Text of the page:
The FMCG Valuation Puzzle

  • By Peeyush Chitlangia
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Disclaimer: These notes are purely for the purpose of financial analysis and education. These are not to be construed as recommendation to either buy or sell any asset class or security.

The FMCG Valuation Puzzle

In the last 12 months, Hindustan Unilever’s profits have been Rs 5069 crore. The company’s market cap is now north of Rs 300,000 crore, giving it a trailing P/E ratio of more than 60. During the same period, Britannia clocked a profit of Rs 952 crore, against a market capitalization of Rs 65,000 crore, giving it a P/E of nearly 70. Nestle also had the same story. Marico trades at a trailing P/E of nearly 50. In fact, if you were to run a short quick screening for companies with more than Rs 30,000 crore market capitalization, and a P/E of more than 35, nearly 25% of the resulting companies would be from the FMCG space. Dabur, Godrej Consumer, United Spirits, Asian Paints, all of them would fall in this bracket.

What makes valuations sustain at such rich levels in these companies? They have always been valued richly, and do not seem to de-rate despite such high valuations. A look at some of the numbers tells about the story.

This is what HUL’s ROE and ROCE look like (from HUL’s website)

Marico’s financials for the last 5 years look like this (from Marico’s website)

A screen run from www.screener.in gives the following information

Not only have the companies shown strong Return on Equity numbers on average, their growth has been superior too. Between 2012 and 2017, HUL profits have gone up nearly 1.8 times, Marico’s nearly 3 times, Dabur nearly 2 times, and Britannia nearly 5 times. This would imply a CAGR in profits of between 12% to 37%!

So clearly these companies have shown reasonably good growth with a very stable ROE for the investors. The picture gets more interesting if we look in the returns of the FMCG companies over the past 15 years. For this purpose, we pick the BSE FMCG index, and calculate 5 year rolling CAGR for the year ending values. This means that we take the index values on Dec 31 every year, and compare them to the value 5 years hence. Thus, 31st Dec 2000 is compared to 31 Dec 2005, 31 Dec 2002 is compared to 31 Dec 2007 and so on. The results are nothing short of stunning! Compare this to the other sectors for whom similar calculations are done.

In these calculations, returns above 20% CAGR are shown in green, while those below 8% CAGR are shown in red. FMCG is the only sector that shows no red period. In fact, the lowest CAGR one would have made in FMCG is 10%, while the highest is 27%. Note that these are annual returns, and not absolute numbers.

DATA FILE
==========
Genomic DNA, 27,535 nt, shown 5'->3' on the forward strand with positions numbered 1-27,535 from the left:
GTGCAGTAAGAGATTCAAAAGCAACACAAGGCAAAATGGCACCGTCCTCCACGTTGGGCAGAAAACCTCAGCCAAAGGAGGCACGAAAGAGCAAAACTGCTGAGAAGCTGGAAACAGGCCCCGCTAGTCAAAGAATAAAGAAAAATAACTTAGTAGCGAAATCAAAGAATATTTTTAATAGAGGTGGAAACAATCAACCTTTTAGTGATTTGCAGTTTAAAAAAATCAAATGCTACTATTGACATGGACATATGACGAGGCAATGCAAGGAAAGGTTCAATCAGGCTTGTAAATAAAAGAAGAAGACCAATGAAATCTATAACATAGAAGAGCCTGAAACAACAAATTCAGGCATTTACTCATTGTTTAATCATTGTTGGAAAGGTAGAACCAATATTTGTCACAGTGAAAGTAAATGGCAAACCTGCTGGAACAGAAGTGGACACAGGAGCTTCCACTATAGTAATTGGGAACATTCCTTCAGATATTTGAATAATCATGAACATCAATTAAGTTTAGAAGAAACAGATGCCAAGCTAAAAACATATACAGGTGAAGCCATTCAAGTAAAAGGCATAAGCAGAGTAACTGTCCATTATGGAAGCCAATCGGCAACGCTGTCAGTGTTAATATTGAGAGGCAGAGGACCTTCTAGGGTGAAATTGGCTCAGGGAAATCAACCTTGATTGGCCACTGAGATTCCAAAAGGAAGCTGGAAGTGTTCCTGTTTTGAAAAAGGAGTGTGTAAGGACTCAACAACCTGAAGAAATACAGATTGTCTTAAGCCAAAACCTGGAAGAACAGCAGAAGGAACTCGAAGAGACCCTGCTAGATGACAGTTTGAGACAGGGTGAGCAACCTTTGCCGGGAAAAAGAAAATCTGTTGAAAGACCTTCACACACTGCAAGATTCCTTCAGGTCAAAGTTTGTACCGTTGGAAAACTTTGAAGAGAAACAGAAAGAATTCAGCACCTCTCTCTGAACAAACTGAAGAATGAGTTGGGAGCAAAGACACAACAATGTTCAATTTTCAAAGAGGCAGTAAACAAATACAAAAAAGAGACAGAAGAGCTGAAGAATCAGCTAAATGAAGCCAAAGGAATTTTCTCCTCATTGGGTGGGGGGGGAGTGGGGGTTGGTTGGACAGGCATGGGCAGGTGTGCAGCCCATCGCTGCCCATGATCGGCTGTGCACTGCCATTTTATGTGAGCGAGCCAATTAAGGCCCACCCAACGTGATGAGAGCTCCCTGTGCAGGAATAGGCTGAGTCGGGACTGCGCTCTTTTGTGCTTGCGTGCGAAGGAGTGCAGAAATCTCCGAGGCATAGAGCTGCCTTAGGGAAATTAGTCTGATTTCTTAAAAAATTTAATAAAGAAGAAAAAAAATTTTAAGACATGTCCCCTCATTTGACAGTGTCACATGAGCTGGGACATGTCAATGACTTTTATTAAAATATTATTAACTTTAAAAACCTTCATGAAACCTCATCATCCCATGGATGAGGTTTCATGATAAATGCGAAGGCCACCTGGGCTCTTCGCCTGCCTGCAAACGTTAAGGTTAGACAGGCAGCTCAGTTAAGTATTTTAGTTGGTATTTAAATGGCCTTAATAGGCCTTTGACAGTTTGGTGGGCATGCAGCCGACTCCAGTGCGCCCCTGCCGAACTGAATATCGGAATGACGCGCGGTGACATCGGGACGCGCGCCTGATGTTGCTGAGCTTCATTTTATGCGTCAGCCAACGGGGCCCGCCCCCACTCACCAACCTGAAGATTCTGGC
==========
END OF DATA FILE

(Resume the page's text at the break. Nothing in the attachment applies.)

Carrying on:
So basically, we infer the following

  1. Variability in FMCG returns is very little. In fact, if you had invested in the FMCG index at the end of the year in any of the past 15 years, and held for 5 years, you would never have lost money. Moreover, you would have easily beaten bank returns, with nearly negligible risk, even considering that we had 2 big equity market crashes in 2000 and 2008. Imagine an investor who had replaced her debt funds / bank fixed deposits with the FMCG index. She surely would have been very happy!
  2. Growth has been very steady in these stocks, and they continue to demonstrate good growth even now. This is driven by the consumption boom in India, and the fact that these are non-discretionary in nature.
  3. Return ratios for stakeholders have been stellar, ensuring that stakeholders would continue to flock these stocks.
  4. These are very low capital intensity companies, along with high entry barriers created because of the brand building by the companies
  5. Finally, companies do not engage in direct price war, rather try to outspend each other on marketing and advertisements. This creates a healthy profitability scenario in the industry.

It is difficult to find such a combination. This sector was a no-brainer as an investment in the last decade, and the risk in this sector mirrors than of debt as an asset class, given the stable nature of business and largely domestic consumption led demand. It is even more astonishing that India has just 2 FMCG Mutual Funds, and both have an AUM of less than Rs 1000 crore each! For a sector performance as remarkable as we have seen, it is surprising that the fund industry has also not bet big on this sector. Maybe because market participants like sectors which are more interesting and can be pitched as flavour of the period, rather than a slow steady performer like FMCG. It’s always more interesting to create an infrastructure fund than an FMCG fund, since the story seems more fascinating, than the boring and completely stable nature of FMCG!

It also probably points to what drives P/E ratios. Maybe a P/E of 50 is not always expensive, as is taught by a lot of textbooks. We have never ever seen these stocks at very low P/E multiples, and as long as they show the same characteristics, it is unlikely that we will. So when we see an FMCG stock at a multiple of 50, rather than saying it is expensive, maybe the correct question is – “Why does is trade at this? And will it sustain this?” This may lead to better answers than just ignoring these stocks since the P/E appears high, and surely better long term investment decisions!

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